Afghanistan Table of Contents
Kabuli, is an ambiguous term which provides a sense of identity for Afghanistan's largest heterogeneous urban population without designating distinct ethnic associations. The city of Kabul has drawn members of all ethnic groups in growing numbers since 1776 when it was declared the capital in favor of Kandahar; generations of intermarriages have also taken place. Nevertheless, ethnic roots and regional links have always also remained important. This is reflected in the spatial layout of the city which, before two-thirds of the city was reduced to rubble after 1992, consisted of ethnic, geographic or religious-oriented wards and suburbs. Social stratification along occupational lines was also clear although over the past few decades lines tended to blur significantly.
A typical Kabuli speaks Dari in addition to his mother tongue and, whether male or female, is urbane, favors European fashions, is secularly educated, and most probably works as a bureaucrat, shopkeeper/owner or in the service sector. Many have had professional education or experience abroad, live in apartments or single-family dwellings, are Western-oriented in outlook and enjoy cosmopolitan lifestyles. It is this image which conservatives, especially those such as the rural Taliban find unpalatable, a symbol of moral degradation which must be eradicated if a truly Islamic state is to be established in Afghanistan.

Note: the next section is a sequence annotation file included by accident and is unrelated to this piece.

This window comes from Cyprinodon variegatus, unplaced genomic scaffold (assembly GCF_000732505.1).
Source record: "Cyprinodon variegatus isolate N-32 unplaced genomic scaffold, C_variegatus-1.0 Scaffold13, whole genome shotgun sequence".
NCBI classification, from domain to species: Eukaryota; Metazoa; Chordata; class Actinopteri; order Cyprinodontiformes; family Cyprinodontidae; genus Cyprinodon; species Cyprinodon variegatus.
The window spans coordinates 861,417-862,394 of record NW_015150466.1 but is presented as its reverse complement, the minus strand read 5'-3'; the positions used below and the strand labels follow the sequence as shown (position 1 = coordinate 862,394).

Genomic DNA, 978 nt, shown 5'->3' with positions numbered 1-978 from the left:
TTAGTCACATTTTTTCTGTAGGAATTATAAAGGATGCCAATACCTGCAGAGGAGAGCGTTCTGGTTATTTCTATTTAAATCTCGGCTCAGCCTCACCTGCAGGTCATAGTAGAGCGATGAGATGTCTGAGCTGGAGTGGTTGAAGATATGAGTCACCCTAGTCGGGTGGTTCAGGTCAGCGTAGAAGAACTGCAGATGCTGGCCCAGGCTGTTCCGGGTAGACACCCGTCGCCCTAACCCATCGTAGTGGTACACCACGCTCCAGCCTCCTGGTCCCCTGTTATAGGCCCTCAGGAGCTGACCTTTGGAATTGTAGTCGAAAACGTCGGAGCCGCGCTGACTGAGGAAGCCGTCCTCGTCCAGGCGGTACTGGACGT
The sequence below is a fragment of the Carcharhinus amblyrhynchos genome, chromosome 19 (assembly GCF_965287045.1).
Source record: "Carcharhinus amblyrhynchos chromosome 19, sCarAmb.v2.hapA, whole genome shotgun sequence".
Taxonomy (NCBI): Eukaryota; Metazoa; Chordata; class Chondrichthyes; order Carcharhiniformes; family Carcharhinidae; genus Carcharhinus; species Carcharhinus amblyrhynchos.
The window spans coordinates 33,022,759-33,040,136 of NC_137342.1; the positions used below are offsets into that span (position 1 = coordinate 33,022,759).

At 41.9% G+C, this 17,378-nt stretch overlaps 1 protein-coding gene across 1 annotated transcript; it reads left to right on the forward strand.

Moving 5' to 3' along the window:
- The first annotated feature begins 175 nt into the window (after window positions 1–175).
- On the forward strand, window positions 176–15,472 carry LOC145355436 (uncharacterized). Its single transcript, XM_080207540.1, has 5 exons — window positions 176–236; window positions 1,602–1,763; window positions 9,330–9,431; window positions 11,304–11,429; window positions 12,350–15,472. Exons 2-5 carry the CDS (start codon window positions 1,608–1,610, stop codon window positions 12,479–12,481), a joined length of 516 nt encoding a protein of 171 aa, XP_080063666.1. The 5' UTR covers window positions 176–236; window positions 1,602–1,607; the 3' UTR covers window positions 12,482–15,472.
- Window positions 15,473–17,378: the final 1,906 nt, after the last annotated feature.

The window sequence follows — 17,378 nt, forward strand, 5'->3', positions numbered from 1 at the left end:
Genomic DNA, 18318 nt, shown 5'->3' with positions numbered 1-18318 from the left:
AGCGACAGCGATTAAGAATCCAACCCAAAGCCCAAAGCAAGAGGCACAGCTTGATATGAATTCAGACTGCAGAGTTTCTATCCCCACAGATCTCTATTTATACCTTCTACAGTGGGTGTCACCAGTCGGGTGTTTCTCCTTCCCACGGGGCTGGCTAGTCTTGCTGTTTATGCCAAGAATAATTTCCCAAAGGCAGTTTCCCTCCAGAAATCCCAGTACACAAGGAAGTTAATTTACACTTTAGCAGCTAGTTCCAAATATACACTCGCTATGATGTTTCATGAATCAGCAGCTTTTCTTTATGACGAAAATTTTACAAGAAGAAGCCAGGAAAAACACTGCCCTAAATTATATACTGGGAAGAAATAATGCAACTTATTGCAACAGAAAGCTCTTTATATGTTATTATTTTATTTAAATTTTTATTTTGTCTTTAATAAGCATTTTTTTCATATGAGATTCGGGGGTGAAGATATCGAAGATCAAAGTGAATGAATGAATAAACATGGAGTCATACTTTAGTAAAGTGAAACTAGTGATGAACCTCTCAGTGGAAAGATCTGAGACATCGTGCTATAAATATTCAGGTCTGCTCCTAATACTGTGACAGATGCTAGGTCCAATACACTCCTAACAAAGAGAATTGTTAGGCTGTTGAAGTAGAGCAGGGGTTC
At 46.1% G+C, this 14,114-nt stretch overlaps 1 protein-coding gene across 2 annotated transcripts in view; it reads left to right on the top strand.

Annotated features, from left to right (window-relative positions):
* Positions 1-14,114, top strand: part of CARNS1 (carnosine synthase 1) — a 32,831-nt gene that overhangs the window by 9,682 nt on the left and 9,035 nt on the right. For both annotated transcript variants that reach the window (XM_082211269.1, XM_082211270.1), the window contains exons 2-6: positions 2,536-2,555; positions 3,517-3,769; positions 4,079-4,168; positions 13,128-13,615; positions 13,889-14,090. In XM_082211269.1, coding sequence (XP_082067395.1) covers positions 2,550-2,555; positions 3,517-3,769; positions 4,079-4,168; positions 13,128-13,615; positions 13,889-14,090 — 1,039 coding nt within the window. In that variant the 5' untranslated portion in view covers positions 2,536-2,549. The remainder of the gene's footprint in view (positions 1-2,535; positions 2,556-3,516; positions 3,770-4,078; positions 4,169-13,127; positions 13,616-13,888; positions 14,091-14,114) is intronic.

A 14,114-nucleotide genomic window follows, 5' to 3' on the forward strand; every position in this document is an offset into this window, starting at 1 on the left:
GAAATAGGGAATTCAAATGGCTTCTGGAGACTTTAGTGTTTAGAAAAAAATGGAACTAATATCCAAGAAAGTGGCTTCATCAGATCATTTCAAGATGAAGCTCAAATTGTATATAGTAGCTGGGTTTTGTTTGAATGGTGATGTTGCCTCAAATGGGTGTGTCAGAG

Many Kabuli who remained in Kabul during the Soviet-Afghan War have since left because they find the attitudes of the new leadership incompatible. They are now displaced in cities inside Afghanistan, living as refugees in Pakistan or resettled abroad. Their absence will severely hinder the reestablishment of viable administrative and economic systems necessary for the reconstruction and development of Afghanistan.
Data as of 1997